Climate change is expected to increase the future occurrence of extreme events, such as severe rainstorms and droughts, with potentially devastating effects on ecosystems, yet to date most research effort has centered on the impacts of gradually shifting ‘average’ conditions, not extremes. In freshwaters, shifts in precipitation patterns will modify water supply to freshwaters, altering hydrology. Extreme events are difficult to study in natural waters because they are, by definition, rare and unpredictable. Experiments have been advocated recently as useful alternative to surveys that are often confounded by long-term change in environmental conditions, and will be used here discern causal relationships among the many underlying stressors associated with extreme events.
This project offers the flexibility to combine research from archived data with new experiments conducted by the student in our new mesocosm facility to determine the effect of weather extremes on community structure and functioning (studying algae, invertebrates and fish) and food web
structure in replicate freshwater mesocosms located in the new Environmental Change Outdoor Laboratory (ECO-LAB) on the University of Birmingham campus. This project also benefits from being closely linked with a NERC grant investigating drought impacts on stream ecosystems. The successful candidate will also benefit from being part of a large, interdisciplinary, research team based at the University of Birmingham.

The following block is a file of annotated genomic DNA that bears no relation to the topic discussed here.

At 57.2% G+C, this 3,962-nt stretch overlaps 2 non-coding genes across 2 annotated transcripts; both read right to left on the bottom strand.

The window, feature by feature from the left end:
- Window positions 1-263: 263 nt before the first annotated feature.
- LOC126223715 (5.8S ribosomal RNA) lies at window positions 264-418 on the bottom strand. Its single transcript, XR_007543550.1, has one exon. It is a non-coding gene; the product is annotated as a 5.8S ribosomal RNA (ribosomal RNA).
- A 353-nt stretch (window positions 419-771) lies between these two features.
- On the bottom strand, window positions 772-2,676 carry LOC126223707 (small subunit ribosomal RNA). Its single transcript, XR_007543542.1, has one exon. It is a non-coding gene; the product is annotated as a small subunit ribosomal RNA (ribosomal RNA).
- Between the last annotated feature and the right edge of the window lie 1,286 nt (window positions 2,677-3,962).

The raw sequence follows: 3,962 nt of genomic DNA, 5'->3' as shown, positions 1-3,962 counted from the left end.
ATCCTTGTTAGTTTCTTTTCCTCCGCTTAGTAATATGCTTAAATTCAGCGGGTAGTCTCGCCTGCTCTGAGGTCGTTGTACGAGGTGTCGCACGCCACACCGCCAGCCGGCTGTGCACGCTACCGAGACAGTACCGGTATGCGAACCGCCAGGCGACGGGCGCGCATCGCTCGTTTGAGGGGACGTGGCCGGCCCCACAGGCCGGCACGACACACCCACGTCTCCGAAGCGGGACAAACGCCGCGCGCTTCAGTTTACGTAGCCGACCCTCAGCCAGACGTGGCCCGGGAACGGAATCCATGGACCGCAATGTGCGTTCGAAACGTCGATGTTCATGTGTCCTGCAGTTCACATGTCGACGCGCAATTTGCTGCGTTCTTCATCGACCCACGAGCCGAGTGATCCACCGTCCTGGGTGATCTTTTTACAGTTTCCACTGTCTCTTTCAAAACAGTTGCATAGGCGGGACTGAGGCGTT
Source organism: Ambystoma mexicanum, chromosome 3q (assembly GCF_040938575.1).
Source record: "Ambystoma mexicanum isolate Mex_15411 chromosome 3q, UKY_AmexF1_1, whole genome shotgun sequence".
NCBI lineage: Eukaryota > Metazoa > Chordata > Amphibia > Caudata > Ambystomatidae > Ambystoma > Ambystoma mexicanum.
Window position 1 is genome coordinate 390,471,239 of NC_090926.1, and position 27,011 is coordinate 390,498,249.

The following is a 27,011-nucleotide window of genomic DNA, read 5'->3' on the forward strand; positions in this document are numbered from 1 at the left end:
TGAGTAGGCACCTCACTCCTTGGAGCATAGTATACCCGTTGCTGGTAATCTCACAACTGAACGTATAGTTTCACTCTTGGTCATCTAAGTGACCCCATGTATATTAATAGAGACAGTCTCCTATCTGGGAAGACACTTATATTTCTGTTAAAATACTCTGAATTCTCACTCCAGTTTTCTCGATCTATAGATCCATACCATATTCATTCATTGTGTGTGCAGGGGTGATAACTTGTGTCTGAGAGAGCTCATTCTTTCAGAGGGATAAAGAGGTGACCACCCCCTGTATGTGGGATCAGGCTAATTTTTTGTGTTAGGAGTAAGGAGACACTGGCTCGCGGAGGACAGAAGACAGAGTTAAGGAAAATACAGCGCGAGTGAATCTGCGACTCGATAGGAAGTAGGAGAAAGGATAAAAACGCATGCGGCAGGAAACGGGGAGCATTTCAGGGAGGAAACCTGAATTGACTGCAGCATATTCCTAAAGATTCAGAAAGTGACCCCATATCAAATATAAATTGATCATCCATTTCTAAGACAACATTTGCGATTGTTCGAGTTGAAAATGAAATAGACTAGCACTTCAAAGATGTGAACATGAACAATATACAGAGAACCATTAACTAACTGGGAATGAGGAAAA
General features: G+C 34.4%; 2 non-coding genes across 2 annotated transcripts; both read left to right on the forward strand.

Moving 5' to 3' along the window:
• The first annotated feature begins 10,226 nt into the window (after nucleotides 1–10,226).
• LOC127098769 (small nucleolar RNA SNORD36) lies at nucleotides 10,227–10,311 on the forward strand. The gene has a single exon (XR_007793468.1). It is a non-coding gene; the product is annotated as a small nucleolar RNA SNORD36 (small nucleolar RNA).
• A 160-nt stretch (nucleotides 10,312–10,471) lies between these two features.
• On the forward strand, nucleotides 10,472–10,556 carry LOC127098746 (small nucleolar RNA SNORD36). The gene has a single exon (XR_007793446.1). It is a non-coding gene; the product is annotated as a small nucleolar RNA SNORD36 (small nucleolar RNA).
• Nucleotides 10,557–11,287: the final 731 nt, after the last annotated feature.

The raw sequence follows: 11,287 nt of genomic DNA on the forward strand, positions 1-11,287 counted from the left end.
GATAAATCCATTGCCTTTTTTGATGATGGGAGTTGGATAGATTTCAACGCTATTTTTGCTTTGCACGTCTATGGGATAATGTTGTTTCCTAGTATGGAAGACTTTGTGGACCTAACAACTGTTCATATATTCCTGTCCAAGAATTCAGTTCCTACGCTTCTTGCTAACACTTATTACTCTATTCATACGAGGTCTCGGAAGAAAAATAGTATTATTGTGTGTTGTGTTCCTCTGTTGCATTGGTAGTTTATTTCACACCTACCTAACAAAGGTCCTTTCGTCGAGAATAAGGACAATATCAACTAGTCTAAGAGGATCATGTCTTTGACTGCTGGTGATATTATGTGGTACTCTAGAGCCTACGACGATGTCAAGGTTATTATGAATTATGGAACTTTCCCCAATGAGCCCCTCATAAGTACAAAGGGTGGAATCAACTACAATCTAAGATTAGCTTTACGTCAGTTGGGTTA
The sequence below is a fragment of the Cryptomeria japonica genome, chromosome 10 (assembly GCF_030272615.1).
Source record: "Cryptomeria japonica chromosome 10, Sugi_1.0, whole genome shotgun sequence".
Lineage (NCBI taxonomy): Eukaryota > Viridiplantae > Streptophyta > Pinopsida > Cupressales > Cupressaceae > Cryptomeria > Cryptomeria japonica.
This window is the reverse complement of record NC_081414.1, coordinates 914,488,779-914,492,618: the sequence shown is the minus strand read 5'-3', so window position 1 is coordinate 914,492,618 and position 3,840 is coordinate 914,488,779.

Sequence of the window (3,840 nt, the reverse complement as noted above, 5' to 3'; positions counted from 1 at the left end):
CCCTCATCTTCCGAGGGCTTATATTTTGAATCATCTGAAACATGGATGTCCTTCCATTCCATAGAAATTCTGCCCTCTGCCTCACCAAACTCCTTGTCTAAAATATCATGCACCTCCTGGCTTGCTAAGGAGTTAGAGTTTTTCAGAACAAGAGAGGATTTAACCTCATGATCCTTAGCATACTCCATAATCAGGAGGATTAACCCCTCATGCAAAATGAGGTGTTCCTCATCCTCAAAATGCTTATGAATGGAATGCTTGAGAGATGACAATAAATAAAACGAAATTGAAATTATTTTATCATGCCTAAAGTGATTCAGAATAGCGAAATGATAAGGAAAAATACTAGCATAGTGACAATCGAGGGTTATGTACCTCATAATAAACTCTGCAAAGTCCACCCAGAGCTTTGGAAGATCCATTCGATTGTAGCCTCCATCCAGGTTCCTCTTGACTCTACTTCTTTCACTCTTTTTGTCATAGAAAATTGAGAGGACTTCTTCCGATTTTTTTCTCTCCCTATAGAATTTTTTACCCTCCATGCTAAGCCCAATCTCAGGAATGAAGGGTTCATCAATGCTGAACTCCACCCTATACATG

Training and Skills
CENTA students are required to complete 45 days training throughout their PhD including a 10 day placement. In the first year, students will be trained as a single cohort on environmental science, research methods and core skills. Throughout the PhD, training will progress from core skills sets to master classes specific to the student's projects and themes. The student will acquire skills in the application of applying experiments to address key ecological questions
Year 1 establishment of experimental mesocosms and communities; refining methodologies and design of experiments; implementation of experiments.
Year 2: Further experimentation; sampling and data processing.
Year 3: Data analysis, reporting and write-up.
Partners and collaboration (including CASE)
The project will benefit from links with a NERC project testing drought impacts on food webs, and from a £700k investment in experimental facilities at UoB.
Prof Alexander Milner